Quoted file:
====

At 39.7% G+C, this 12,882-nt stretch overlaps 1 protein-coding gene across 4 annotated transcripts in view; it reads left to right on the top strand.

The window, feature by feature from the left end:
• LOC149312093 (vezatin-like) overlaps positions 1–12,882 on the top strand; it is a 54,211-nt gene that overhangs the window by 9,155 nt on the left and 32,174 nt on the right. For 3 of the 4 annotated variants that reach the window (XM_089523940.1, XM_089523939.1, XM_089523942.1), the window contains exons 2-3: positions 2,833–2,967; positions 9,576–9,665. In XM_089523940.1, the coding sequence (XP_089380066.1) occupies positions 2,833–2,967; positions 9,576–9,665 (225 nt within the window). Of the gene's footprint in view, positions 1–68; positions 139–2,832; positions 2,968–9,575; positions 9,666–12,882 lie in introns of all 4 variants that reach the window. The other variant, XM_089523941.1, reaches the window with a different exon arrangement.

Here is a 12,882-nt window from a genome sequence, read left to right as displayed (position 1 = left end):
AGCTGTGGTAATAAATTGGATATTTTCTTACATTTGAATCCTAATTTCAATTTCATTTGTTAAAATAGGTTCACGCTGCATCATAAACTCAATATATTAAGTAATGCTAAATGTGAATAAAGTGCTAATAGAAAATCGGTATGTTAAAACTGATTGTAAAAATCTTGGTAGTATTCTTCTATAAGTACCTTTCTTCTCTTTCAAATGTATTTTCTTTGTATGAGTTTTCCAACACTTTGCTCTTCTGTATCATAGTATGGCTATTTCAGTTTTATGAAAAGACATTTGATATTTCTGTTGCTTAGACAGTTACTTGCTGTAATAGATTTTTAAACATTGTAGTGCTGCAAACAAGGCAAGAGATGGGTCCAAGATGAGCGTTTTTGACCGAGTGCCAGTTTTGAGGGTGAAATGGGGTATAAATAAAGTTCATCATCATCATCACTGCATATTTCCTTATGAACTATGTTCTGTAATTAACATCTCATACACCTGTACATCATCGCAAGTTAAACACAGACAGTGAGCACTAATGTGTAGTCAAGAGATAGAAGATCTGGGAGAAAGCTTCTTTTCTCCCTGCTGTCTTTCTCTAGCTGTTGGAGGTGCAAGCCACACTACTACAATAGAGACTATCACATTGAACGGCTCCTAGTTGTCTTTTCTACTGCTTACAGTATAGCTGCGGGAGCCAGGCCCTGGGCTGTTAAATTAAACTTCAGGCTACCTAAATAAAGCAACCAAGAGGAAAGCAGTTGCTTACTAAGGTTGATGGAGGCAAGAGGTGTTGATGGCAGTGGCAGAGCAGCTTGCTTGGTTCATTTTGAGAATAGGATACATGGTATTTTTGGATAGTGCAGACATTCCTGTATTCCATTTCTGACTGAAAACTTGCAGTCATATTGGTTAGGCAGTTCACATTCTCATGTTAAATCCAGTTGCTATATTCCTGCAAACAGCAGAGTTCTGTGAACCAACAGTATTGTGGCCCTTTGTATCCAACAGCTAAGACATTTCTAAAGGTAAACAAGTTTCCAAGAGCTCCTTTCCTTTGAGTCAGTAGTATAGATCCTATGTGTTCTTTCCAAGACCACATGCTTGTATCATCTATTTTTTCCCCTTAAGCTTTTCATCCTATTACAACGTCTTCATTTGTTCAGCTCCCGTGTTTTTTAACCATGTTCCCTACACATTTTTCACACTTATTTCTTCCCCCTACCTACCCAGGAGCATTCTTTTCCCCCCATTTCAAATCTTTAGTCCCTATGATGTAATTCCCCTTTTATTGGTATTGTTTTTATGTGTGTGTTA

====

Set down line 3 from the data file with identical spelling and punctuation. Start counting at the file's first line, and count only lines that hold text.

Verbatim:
• LOC149312093 (vezatin-like) overlaps positions 1–12,882 on the top strand; it is a 54,211-nt gene that overhangs the window by 9,155 nt on the left and 32,174 nt on the right. For 3 of the 4 annotated variants that reach the window (XM_089523940.1, XM_089523939.1, XM_089523942.1), the window contains exons 2-3: positions 2,833–2,967; positions 9,576–9,665. In XM_089523940.1, the coding sequence (XP_089380066.1) occupies positions 2,833–2,967; positions 9,576–9,665 (225 nt within the window). Of the gene's footprint in view, positions 1–68; positions 139–2,832; positions 2,968–9,575; positions 9,666–12,882 lie in introns of all 4 variants that reach the window. The other variant, XM_089523941.1, reaches the window with a different exon arrangement.